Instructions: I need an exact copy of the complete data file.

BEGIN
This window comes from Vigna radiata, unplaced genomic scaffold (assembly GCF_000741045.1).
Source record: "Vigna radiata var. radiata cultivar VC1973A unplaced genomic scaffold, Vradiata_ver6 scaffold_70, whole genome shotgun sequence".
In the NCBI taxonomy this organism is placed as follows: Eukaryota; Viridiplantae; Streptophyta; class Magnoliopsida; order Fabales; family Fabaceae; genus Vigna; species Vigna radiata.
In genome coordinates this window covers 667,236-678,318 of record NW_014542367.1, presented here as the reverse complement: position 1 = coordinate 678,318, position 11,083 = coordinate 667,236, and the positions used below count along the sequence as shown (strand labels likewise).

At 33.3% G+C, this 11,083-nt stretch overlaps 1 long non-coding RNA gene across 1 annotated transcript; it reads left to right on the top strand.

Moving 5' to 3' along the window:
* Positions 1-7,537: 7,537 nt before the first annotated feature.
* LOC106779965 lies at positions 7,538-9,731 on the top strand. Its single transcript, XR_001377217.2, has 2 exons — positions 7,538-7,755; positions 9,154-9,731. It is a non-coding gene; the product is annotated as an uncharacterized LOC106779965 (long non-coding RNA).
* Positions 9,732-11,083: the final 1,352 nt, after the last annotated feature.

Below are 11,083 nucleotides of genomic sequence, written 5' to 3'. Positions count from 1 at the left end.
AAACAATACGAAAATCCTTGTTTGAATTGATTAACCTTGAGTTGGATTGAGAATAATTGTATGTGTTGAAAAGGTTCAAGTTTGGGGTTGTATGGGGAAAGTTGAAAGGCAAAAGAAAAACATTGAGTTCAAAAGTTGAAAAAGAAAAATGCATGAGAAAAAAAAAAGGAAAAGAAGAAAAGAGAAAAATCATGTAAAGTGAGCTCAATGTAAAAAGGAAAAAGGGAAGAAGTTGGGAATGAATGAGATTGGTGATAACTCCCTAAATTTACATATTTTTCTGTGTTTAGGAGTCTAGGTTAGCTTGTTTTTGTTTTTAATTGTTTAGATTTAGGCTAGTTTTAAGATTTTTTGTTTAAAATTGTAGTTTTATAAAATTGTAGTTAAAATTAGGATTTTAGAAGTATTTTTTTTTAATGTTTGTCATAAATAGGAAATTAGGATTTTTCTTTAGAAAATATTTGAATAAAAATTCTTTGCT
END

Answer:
This window comes from Vigna radiata, unplaced genomic scaffold (assembly GCF_000741045.1).
Source record: "Vigna radiata var. radiata cultivar VC1973A unplaced genomic scaffold, Vradiata_ver6 scaffold_70, whole genome shotgun sequence".
In the NCBI taxonomy this organism is placed as follows: Eukaryota; Viridiplantae; Streptophyta; class Magnoliopsida; order Fabales; family Fabaceae; genus Vigna; species Vigna radiata.
In genome coordinates this window covers 667,236-678,318 of record NW_014542367.1, presented here as the reverse complement: position 1 = coordinate 678,318, position 11,083 = coordinate 667,236, and the positions used below count along the sequence as shown (strand labels likewise).

At 33.3% G+C, this 11,083-nt stretch overlaps 1 long non-coding RNA gene across 1 annotated transcript; it reads left to right on the top strand.

Moving 5' to 3' along the window:
* Positions 1-7,537: 7,537 nt before the first annotated feature.
* LOC106779965 lies at positions 7,538-9,731 on the top strand. Its single transcript, XR_001377217.2, has 2 exons — positions 7,538-7,755; positions 9,154-9,731. It is a non-coding gene; the product is annotated as an uncharacterized LOC106779965 (long non-coding RNA).
* Positions 9,732-11,083: the final 1,352 nt, after the last annotated feature.

Below are 11,083 nucleotides of genomic sequence, written 5' to 3'. Positions count from 1 at the left end.
AAACAATACGAAAATCCTTGTTTGAATTGATTAACCTTGAGTTGGATTGAGAATAATTGTATGTGTTGAAAAGGTTCAAGTTTGGGGTTGTATGGGGAAAGTTGAAAGGCAAAAGAAAAACATTGAGTTCAAAAGTTGAAAAAGAAAAATGCATGAGAAAAAAAAAAGGAAAAGAAGAAAAGAGAAAAATCATGTAAAGTGAGCTCAATGTAAAAAGGAAAAAGGGAAGAAGTTGGGAATGAATGAGATTGGTGATAACTCCCTAAATTTACATATTTTTCTGTGTTTAGGAGTCTAGGTTAGCTTGTTTTTGTTTTTAATTGTTTAGATTTAGGCTAGTTTTAAGATTTTTTGTTTAAAATTGTAGTTTTATAAAATTGTAGTTAAAATTAGGATTTTAGAAGTATTTTTTTTTAATGTTTGTCATAAATAGGAAATTAGGATTTTTCTTTAGAAAATATTTGAATAAAAATTCTTTGCT